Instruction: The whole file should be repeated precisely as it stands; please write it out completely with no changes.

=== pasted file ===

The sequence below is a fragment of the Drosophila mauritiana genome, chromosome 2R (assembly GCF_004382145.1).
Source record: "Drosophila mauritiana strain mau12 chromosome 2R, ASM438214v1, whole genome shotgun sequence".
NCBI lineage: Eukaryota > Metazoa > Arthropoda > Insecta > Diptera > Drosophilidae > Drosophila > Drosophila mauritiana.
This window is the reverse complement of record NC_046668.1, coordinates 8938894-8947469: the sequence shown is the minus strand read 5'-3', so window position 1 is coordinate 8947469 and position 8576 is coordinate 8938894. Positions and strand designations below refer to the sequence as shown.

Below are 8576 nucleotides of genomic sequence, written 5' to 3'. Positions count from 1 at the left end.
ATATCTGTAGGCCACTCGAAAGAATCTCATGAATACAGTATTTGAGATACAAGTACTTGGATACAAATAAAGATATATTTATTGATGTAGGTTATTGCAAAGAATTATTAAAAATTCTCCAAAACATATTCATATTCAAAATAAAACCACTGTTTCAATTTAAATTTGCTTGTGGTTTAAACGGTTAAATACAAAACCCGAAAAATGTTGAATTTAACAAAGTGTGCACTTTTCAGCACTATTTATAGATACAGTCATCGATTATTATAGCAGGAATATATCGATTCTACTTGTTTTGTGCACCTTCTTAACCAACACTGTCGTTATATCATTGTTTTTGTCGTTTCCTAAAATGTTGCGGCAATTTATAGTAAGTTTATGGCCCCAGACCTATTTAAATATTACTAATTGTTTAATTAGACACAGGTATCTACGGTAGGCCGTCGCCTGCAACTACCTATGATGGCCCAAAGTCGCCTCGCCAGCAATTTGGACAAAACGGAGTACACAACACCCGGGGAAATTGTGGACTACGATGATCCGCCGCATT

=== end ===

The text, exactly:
The sequence below is a fragment of the Drosophila mauritiana genome, chromosome 2R (assembly GCF_004382145.1).
Source record: "Drosophila mauritiana strain mau12 chromosome 2R, ASM438214v1, whole genome shotgun sequence".
NCBI lineage: Eukaryota > Metazoa > Arthropoda > Insecta > Diptera > Drosophilidae > Drosophila > Drosophila mauritiana.
This window is the reverse complement of record NC_046668.1, coordinates 8938894-8947469: the sequence shown is the minus strand read 5'-3', so window position 1 is coordinate 8947469 and position 8576 is coordinate 8938894. Positions and strand designations below refer to the sequence as shown.

Below are 8576 nucleotides of genomic sequence, written 5' to 3'. Positions count from 1 at the left end.
ATATCTGTAGGCCACTCGAAAGAATCTCATGAATACAGTATTTGAGATACAAGTACTTGGATACAAATAAAGATATATTTATTGATGTAGGTTATTGCAAAGAATTATTAAAAATTCTCCAAAACATATTCATATTCAAAATAAAACCACTGTTTCAATTTAAATTTGCTTGTGGTTTAAACGGTTAAATACAAAACCCGAAAAATGTTGAATTTAACAAAGTGTGCACTTTTCAGCACTATTTATAGATACAGTCATCGATTATTATAGCAGGAATATATCGATTCTACTTGTTTTGTGCACCTTCTTAACCAACACTGTCGTTATATCATTGTTTTTGTCGTTTCCTAAAATGTTGCGGCAATTTATAGTAAGTTTATGGCCCCAGACCTATTTAAATATTACTAATTGTTTAATTAGACACAGGTATCTACGGTAGGCCGTCGCCTGCAACTACCTATGATGGCCCAAAGTCGCCTCGCCAGCAATTTGGACAAAACGGAGTACACAACACCCGGGGAAATTGTGGACTACGATGATCCGCCGCATT